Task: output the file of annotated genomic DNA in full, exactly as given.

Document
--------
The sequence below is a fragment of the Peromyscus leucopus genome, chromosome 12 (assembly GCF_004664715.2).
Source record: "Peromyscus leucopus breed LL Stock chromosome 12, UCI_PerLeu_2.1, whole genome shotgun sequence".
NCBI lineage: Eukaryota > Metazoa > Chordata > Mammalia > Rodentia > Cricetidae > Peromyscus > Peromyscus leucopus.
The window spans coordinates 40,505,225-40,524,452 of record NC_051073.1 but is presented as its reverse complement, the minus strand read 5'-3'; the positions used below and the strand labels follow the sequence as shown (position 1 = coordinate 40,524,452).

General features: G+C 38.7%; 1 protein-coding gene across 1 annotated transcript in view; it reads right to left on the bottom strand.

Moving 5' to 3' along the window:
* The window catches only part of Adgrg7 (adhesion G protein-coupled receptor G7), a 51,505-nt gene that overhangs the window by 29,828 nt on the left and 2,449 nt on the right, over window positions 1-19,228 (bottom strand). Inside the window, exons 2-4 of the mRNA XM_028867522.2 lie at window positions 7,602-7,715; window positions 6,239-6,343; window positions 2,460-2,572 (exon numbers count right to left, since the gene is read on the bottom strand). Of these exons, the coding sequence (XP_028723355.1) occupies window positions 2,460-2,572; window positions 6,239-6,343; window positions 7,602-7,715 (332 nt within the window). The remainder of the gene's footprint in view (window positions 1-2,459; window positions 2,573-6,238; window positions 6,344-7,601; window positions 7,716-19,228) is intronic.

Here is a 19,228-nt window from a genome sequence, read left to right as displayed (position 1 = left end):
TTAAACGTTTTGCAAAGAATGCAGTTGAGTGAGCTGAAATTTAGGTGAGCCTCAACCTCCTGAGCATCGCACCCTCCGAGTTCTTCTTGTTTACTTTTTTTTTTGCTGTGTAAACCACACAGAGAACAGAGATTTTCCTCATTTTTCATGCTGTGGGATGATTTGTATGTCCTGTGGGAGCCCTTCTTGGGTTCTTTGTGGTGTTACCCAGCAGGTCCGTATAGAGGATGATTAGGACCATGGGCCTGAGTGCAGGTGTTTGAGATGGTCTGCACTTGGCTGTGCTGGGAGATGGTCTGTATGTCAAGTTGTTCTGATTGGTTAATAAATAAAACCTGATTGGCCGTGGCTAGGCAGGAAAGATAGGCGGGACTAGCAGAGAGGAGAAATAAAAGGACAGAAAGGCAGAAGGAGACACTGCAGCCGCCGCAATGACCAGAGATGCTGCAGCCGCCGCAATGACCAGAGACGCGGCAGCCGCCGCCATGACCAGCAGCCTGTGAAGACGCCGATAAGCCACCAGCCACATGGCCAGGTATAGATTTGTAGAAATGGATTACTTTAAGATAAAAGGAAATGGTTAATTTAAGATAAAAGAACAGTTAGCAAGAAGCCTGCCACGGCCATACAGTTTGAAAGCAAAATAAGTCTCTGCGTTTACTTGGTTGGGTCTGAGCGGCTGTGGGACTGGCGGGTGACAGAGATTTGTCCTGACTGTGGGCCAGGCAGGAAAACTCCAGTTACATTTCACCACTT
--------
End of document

The sequence below is a fragment of the Peromyscus leucopus genome, chromosome 12 (assembly GCF_004664715.2).
Source record: "Peromyscus leucopus breed LL Stock chromosome 12, UCI_PerLeu_2.1, whole genome shotgun sequence".
NCBI lineage: Eukaryota > Metazoa > Chordata > Mammalia > Rodentia > Cricetidae > Peromyscus > Peromyscus leucopus.
The window spans coordinates 40,505,225-40,524,452 of record NC_051073.1 but is presented as its reverse complement, the minus strand read 5'-3'; the positions used below and the strand labels follow the sequence as shown (position 1 = coordinate 40,524,452).

General features: G+C 38.7%; 1 protein-coding gene across 1 annotated transcript in view; it reads right to left on the bottom strand.

Moving 5' to 3' along the window:
* The window catches only part of Adgrg7 (adhesion G protein-coupled receptor G7), a 51,505-nt gene that overhangs the window by 29,828 nt on the left and 2,449 nt on the right, over window positions 1-19,228 (bottom strand). Inside the window, exons 2-4 of the mRNA XM_028867522.2 lie at window positions 7,602-7,715; window positions 6,239-6,343; window positions 2,460-2,572 (exon numbers count right to left, since the gene is read on the bottom strand). Of these exons, the coding sequence (XP_028723355.1) occupies window positions 2,460-2,572; window positions 6,239-6,343; window positions 7,602-7,715 (332 nt within the window). The remainder of the gene's footprint in view (window positions 1-2,459; window positions 2,573-6,238; window positions 6,344-7,601; window positions 7,716-19,228) is intronic.

Here is a 19,228-nt window from a genome sequence, read left to right as displayed (position 1 = left end):
TTAAACGTTTTGCAAAGAATGCAGTTGAGTGAGCTGAAATTTAGGTGAGCCTCAACCTCCTGAGCATCGCACCCTCCGAGTTCTTCTTGTTTACTTTTTTTTTTGCTGTGTAAACCACACAGAGAACAGAGATTTTCCTCATTTTTCATGCTGTGGGATGATTTGTATGTCCTGTGGGAGCCCTTCTTGGGTTCTTTGTGGTGTTACCCAGCAGGTCCGTATAGAGGATGATTAGGACCATGGGCCTGAGTGCAGGTGTTTGAGATGGTCTGCACTTGGCTGTGCTGGGAGATGGTCTGTATGTCAAGTTGTTCTGATTGGTTAATAAATAAAACCTGATTGGCCGTGGCTAGGCAGGAAAGATAGGCGGGACTAGCAGAGAGGAGAAATAAAAGGACAGAAAGGCAGAAGGAGACACTGCAGCCGCCGCAATGACCAGAGATGCTGCAGCCGCCGCAATGACCAGAGACGCGGCAGCCGCCGCCATGACCAGCAGCCTGTGAAGACGCCGATAAGCCACCAGCCACATGGCCAGGTATAGATTTGTAGAAATGGATTACTTTAAGATAAAAGGAAATGGTTAATTTAAGATAAAAGAACAGTTAGCAAGAAGCCTGCCACGGCCATACAGTTTGAAAGCAAAATAAGTCTCTGCGTTTACTTGGTTGGGTCTGAGCGGCTGTGGGACTGGCGGGTGACAGAGATTTGTCCTGACTGTGGGCCAGGCAGGAAAACTCCAGTTACATTTCACCACTT